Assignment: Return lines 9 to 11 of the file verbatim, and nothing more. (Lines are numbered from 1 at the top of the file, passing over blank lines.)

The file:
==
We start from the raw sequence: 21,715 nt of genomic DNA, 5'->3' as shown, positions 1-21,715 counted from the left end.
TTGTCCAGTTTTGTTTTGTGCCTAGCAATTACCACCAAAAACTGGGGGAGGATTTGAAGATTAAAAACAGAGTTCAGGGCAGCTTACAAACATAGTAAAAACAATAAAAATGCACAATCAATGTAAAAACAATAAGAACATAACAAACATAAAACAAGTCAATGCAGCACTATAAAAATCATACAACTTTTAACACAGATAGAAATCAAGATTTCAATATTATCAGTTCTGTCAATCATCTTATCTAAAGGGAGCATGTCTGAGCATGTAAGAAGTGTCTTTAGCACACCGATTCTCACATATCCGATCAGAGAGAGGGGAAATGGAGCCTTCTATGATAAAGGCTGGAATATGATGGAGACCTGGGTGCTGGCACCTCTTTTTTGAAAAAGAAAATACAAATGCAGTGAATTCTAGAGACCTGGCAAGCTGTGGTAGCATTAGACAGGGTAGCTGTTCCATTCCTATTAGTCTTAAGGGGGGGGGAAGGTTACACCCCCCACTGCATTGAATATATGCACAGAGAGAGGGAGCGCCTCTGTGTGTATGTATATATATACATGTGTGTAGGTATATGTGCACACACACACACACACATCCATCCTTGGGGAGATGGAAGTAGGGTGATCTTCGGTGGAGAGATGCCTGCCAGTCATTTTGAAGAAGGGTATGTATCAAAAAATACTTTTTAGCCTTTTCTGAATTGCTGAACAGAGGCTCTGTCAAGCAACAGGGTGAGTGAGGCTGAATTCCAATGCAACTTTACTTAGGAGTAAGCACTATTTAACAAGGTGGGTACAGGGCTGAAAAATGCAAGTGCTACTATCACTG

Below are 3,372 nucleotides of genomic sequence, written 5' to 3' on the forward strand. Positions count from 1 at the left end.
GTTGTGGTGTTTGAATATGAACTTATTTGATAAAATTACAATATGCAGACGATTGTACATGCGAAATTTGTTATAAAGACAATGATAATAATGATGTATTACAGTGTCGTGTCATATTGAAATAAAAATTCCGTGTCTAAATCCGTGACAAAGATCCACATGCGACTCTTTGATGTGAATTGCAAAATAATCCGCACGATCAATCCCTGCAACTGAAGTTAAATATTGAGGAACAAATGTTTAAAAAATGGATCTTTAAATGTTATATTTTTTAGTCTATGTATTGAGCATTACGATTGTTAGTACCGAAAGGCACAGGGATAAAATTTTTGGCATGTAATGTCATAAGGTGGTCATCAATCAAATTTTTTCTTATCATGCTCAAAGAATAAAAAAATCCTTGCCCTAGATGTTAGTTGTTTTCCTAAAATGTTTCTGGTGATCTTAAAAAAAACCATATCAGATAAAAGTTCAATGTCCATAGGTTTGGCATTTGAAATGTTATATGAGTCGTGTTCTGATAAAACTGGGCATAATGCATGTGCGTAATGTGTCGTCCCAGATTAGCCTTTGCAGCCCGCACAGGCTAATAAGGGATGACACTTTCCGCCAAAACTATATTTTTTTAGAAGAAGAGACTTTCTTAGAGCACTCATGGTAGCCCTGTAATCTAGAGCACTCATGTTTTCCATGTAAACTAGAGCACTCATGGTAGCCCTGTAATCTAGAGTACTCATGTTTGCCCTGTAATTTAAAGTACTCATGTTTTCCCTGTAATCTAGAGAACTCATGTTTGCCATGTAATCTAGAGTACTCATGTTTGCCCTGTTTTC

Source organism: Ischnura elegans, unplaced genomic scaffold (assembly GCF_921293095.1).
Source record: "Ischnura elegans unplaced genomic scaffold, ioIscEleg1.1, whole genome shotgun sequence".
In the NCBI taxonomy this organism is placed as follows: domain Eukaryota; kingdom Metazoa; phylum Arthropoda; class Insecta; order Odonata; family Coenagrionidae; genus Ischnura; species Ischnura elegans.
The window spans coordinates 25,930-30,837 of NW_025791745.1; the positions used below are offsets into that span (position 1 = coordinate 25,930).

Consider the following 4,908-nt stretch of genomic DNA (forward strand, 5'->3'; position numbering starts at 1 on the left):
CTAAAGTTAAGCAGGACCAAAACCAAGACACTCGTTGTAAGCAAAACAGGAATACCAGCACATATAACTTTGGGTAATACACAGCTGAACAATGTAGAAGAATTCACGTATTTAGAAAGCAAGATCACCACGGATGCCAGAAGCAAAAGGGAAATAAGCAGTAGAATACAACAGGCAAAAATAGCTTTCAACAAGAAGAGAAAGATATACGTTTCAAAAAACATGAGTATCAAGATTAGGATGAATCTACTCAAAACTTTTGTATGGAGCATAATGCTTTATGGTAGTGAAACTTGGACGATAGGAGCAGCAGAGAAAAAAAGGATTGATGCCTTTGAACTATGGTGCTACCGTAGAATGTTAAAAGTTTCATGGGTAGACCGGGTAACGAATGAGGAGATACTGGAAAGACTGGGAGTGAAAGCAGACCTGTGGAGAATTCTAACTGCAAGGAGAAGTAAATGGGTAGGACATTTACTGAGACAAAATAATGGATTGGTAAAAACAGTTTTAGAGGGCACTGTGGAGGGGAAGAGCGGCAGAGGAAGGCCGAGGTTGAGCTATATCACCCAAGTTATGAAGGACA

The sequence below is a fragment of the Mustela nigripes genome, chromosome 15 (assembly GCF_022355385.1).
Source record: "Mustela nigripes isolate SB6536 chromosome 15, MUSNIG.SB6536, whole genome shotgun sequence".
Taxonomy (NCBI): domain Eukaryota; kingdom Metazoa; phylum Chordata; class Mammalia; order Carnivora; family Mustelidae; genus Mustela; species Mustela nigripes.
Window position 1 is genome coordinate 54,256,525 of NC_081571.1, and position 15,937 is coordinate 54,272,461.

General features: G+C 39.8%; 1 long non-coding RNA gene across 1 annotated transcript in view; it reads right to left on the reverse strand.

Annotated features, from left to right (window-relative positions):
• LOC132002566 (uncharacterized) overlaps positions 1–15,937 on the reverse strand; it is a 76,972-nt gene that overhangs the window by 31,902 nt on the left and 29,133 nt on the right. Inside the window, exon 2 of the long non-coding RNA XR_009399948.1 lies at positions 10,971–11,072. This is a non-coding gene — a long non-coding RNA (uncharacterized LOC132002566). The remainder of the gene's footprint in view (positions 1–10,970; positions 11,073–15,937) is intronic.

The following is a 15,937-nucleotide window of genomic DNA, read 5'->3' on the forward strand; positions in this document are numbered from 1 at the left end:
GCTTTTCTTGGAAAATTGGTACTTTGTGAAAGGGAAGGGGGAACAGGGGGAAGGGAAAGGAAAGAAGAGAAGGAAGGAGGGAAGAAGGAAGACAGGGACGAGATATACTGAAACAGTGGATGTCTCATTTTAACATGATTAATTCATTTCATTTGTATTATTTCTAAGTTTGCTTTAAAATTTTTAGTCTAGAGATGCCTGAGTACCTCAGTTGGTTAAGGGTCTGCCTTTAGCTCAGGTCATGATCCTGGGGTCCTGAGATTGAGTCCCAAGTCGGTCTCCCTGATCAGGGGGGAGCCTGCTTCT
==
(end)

Consider the following 4,908-nt stretch of genomic DNA (forward strand, 5'->3'; position numbering starts at 1 on the left):
CTAAAGTTAAGCAGGACCAAAACCAAGACACTCGTTGTAAGCAAAACAGGAATACCAGCACATATAACTTTGGGTAATACACAGCTGAACAATGTAGAAGAATTCACGTATTTAGAAAGCAAGATCACCACGGATGCCAGAAGCAAAAGGGAAATAAGCAGTAGAATACAACAGGCAAAAATAGCTTTCAACAAGAAGAGAAAGATATACGTTTCAAAAAACATGAGTATCAAGATTAGGATGAATCTACTCAAAACTTTTGTATGGAGCATAATGCTTTATGGTAGTGAAACTTGGACGATAGGAGCAGCAGAGAAAAAAAGGATTGATGCCTTTGAACTATGGTGCTACCGTAGAATGTTAAAAGTTTCATGGGTAGACCGGGTAACGAATGAGGAGATACTGGAAAGACTGGGAGTGAAAGCAGACCTGTGGAGAATTCTAACTGCAAGGAGAAGTAAATGGGTAGGACATTTACTGAGACAAAATAATGGATTGGTAAAAACAGTTTTAGAGGGCACTGTGGAGGGGAAGAGCGGCAGAGGAAGGCCGAGGTTGAGCTATATCACCCAAGTTATGAAGGACA

The sequence below is a fragment of the Mustela nigripes genome, chromosome 15 (assembly GCF_022355385.1).